The second part of the template is the core of the agreement: the quality responsibilities. This part is divided into the following sections:
1. Compliance
2. Manufacturing, packaging, and labeling
3. Documentation and records
4. Storage and distribution
5. Change control
6. Nonconformance
7. Auditing.

The quality responsibilities called out in a quality agreement should be those where action is required by one or both parties, rather than noting every element of the quality criteria that is specified. The following discussion highlights the salient points for each topic in the Responsibilities section of the template. This discussion is based on the template recommended for the manufacturer; some of the points are not applicable to the template for distributors.

Compliance. This section focuses on responsibilities associated with complying with the relevant quality criteria as well as the agreed-upon specifications for the excipients that are the subject of the quality agreement. Regulatory-inspection findings and the need to communicate relevant findings between both parties of the agreement are addressed. Although the use of third parties is addressed in the Purpose section of the template, this section also points to the need for third-party quality agreements.

Manufacturing, packaging, and labeling. This section looks closely at documentation related to the suitability of the manufacturing process and equipment as well as suitability of cleaning processes. The agreed length of retain of samples should be specified here as well.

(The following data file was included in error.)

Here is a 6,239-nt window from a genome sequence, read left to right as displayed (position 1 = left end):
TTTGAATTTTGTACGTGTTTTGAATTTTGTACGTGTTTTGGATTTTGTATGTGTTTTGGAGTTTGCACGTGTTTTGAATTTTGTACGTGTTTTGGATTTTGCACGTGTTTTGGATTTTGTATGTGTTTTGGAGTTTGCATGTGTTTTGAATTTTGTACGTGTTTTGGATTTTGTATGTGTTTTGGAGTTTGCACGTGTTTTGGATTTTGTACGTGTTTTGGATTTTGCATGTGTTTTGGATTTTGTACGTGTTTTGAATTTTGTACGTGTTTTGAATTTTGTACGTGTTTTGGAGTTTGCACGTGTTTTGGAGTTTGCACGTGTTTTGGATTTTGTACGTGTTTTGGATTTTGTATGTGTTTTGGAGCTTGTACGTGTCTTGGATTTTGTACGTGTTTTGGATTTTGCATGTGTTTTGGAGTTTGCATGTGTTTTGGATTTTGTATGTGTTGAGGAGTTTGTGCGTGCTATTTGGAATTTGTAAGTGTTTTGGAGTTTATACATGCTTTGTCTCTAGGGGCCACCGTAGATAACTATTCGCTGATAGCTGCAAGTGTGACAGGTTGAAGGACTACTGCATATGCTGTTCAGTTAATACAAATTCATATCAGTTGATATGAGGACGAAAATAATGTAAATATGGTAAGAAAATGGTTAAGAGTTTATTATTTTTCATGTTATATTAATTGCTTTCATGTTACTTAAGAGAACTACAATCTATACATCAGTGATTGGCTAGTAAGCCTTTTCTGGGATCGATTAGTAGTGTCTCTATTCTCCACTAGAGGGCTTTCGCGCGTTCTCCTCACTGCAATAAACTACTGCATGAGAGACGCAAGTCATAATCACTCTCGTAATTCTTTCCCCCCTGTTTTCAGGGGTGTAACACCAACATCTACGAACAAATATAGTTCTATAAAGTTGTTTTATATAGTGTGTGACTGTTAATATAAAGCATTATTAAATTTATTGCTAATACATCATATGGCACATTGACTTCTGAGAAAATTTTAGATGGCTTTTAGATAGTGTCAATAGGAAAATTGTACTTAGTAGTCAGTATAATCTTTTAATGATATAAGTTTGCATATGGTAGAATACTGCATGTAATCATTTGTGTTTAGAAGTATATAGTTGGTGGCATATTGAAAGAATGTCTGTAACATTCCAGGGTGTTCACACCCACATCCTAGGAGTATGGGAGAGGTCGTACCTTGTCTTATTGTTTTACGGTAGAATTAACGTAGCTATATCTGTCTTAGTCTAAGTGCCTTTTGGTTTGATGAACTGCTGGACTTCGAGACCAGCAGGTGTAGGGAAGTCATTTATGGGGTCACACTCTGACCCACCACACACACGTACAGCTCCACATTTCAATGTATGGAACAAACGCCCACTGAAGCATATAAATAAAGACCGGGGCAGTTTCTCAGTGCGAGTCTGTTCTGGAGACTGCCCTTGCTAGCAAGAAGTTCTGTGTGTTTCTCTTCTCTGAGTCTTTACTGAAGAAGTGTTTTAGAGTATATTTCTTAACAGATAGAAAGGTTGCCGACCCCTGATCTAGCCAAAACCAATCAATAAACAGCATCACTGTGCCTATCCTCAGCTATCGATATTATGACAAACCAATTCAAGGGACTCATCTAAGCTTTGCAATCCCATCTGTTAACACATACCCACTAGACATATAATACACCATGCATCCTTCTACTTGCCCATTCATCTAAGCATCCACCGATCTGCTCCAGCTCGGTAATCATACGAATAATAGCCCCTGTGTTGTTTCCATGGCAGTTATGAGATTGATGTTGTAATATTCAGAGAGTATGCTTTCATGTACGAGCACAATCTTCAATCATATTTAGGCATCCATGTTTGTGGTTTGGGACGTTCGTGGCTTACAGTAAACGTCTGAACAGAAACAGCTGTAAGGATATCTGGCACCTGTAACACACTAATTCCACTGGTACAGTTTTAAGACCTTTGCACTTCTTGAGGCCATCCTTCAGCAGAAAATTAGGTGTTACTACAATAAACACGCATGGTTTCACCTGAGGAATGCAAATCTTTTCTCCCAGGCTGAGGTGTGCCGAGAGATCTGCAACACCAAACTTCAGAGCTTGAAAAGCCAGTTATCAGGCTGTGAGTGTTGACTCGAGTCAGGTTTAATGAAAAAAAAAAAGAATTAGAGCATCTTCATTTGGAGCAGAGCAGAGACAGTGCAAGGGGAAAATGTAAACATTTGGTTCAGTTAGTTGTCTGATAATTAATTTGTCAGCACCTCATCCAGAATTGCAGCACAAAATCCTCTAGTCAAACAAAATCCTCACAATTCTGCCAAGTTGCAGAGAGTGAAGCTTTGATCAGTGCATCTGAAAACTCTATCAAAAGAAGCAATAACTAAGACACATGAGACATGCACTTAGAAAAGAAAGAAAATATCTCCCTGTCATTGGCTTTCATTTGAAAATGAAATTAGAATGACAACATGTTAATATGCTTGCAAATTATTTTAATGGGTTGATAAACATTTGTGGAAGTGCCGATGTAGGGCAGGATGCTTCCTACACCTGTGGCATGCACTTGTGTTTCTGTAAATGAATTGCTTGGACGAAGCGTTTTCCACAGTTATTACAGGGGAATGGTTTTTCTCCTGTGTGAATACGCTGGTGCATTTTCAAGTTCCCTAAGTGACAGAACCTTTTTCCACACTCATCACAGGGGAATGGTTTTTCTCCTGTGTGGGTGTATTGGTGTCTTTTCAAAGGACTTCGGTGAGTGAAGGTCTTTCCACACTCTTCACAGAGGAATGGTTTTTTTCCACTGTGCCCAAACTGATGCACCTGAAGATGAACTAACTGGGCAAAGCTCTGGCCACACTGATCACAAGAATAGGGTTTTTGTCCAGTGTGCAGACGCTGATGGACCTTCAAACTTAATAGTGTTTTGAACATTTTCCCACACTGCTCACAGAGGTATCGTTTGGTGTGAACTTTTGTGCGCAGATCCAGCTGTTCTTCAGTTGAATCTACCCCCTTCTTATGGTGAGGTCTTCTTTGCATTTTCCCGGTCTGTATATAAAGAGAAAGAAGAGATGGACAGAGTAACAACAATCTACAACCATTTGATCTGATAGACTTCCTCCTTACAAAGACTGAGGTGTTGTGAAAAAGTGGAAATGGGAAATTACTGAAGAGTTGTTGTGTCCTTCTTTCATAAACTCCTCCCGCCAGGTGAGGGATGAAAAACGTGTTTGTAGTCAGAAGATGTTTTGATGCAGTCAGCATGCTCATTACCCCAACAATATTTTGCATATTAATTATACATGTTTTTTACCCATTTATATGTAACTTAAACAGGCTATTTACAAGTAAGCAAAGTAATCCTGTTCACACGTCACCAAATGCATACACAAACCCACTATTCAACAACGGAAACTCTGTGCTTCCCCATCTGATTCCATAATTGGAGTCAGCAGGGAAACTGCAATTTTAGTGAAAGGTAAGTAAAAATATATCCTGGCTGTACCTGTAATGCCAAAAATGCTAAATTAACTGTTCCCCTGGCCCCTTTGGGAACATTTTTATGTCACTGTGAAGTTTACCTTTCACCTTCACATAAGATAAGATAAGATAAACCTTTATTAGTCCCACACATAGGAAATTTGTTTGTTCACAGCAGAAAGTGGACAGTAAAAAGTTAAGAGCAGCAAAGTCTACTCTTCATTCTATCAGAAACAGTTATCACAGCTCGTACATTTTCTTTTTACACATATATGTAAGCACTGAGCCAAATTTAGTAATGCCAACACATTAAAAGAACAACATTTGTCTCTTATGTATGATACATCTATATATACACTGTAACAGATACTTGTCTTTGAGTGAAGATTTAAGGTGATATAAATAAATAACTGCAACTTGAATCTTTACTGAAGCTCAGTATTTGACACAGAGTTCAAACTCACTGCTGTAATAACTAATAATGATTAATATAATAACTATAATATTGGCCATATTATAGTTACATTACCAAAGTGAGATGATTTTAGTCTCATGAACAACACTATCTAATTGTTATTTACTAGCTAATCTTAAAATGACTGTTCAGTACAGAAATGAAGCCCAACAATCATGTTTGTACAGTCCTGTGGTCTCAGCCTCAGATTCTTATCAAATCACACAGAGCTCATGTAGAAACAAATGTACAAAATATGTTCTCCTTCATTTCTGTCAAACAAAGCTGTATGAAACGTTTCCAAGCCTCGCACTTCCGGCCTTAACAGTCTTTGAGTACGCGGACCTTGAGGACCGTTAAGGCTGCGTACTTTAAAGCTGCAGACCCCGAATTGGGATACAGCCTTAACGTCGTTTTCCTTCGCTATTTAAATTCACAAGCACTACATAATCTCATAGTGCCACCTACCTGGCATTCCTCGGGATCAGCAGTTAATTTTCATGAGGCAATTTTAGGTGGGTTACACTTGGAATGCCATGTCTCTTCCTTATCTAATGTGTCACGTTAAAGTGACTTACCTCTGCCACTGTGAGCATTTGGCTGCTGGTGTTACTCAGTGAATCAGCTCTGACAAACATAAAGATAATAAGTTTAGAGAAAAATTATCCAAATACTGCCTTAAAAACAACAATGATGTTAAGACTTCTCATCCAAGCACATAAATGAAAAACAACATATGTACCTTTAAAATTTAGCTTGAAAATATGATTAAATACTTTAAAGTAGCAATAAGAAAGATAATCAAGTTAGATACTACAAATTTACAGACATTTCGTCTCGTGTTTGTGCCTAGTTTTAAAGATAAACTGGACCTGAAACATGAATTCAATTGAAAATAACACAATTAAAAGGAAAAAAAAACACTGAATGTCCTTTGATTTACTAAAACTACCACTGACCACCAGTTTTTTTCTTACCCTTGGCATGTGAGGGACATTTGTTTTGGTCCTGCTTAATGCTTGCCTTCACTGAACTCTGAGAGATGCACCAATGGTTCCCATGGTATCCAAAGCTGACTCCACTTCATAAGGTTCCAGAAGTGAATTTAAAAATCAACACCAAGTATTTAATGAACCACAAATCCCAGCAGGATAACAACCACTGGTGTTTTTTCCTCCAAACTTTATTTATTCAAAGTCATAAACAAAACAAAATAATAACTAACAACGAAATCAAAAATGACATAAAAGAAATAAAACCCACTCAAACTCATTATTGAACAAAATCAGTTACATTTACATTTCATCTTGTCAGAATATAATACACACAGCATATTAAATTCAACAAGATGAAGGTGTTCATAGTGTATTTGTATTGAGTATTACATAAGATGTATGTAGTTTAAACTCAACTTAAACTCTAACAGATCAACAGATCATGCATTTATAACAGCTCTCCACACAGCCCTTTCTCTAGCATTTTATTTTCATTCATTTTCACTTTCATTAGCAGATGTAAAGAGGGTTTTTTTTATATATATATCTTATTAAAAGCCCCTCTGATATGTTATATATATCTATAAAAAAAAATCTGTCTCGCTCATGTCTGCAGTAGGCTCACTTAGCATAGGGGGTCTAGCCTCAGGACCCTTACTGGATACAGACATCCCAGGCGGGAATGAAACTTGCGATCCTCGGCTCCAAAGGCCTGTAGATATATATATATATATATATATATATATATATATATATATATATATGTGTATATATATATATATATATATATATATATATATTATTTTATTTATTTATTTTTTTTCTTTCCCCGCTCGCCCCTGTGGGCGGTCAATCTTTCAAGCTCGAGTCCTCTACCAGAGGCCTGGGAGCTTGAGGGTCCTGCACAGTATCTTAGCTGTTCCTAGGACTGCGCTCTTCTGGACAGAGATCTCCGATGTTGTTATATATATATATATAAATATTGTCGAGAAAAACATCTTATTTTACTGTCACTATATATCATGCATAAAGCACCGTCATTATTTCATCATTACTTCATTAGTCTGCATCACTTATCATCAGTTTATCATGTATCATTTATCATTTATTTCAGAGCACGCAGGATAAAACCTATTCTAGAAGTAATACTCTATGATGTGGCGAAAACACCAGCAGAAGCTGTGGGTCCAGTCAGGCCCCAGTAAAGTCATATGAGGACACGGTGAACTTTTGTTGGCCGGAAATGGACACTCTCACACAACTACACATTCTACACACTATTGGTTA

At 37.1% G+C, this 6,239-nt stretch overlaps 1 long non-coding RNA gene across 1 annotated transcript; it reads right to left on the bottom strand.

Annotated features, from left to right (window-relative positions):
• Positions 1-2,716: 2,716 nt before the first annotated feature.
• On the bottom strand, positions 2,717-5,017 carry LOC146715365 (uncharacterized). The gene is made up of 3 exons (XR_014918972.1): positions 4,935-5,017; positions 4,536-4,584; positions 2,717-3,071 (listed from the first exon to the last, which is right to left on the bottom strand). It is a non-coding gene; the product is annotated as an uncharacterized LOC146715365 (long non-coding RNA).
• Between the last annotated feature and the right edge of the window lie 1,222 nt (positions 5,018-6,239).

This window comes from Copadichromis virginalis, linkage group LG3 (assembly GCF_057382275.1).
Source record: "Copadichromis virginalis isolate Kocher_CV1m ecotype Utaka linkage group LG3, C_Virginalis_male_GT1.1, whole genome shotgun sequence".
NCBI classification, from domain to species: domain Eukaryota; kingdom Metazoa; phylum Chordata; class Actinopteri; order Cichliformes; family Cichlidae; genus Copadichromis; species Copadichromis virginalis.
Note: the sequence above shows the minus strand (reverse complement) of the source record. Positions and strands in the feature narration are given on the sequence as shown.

Documentation and records. This section focuses on the certificate of analysis (COA) that will be supplied with the excipients. Both parties should agree on how the COA will be prepared. The IPEC template suggests the use of the 2000 IPEC-Americas Certificate of Analysis Guide for Bulk Pharmaceutical Excipients. This section also calls for agreement on the length of time quality records will be retained.

Storage and distribution. Documentation related to the support of assigned reevaluation or expiry dates as well as agreement to ship and store product according to the manufacturer's recommended storage conditions are covered in this section.

Change control. In this important section, the template recommends the parties agree on how to handle change control. To simplify the process for change-control notifications, the template recommends specifying that change control will be handled in accordance with the 2009 IPEC-Americas Significant Change Guide for Bulk Pharmaceutical Excipients (2nd revision).

Nonconformance. The subject of nonconformance requires a significant amount of communication between the manufacturer and the user of an excipient. The parties must understand and agree on their individual responsibilities for communicating non-conformance issues. This section calls out communication expectations for specification results, significant manufacturing deviations, complaints, and recalls.

Auditing. Both parties should understand the expectations of the other with regard to auditing the manufacturing facility. Audit communication methods, timelines, and reports should be spelled out in this section of the quality agreement to eliminate misunderstandings.